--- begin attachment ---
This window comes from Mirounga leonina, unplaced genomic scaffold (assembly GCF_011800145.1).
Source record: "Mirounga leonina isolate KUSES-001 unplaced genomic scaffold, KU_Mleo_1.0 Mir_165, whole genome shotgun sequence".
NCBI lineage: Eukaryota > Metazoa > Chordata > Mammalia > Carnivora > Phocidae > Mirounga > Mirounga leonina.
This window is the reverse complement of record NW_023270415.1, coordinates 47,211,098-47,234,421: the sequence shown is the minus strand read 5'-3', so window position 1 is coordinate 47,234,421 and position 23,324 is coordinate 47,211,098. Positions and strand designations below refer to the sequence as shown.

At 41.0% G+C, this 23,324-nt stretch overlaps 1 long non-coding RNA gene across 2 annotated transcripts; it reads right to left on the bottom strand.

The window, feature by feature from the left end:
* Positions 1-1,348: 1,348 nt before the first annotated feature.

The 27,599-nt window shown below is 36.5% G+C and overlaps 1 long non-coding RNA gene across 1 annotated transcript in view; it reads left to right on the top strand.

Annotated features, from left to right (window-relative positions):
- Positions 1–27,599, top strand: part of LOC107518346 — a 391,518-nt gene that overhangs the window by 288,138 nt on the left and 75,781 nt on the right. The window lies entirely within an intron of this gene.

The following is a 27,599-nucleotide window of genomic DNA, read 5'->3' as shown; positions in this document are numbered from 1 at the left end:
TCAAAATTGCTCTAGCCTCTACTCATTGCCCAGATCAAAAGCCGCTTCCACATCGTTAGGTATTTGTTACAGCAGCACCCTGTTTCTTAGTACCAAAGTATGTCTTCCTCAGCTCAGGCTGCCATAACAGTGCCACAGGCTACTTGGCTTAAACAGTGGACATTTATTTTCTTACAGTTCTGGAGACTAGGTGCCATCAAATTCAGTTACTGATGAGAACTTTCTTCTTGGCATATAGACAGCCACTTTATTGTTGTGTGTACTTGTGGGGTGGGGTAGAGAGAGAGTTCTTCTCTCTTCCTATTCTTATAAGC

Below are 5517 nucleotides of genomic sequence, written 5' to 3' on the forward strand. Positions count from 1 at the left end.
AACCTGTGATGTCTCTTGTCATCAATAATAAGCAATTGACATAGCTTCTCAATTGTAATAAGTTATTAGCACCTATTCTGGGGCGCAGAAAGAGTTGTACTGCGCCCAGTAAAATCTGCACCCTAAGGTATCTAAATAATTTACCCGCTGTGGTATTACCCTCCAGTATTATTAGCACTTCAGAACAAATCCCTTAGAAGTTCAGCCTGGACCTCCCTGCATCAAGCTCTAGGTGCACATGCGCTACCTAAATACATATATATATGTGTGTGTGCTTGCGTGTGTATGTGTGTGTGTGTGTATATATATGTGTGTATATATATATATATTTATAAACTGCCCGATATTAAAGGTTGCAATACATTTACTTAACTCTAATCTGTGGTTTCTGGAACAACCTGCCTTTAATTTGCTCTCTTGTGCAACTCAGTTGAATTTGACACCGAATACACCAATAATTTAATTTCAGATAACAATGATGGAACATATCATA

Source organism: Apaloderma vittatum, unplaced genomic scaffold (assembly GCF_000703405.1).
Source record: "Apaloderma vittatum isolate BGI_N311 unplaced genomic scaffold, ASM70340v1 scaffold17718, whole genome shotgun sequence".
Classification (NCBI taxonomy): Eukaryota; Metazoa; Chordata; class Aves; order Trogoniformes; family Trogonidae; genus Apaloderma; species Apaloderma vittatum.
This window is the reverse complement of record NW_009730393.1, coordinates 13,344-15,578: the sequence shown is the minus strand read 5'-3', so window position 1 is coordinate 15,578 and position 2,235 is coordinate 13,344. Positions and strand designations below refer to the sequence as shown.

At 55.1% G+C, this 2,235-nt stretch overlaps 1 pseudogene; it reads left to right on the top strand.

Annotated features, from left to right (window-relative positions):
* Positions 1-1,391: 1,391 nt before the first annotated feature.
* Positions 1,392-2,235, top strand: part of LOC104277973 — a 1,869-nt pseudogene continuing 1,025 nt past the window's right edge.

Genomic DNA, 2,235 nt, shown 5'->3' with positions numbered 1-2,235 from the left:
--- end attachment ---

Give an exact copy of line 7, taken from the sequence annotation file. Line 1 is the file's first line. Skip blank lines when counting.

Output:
* Positions 1-1,348: 1,348 nt before the first annotated feature.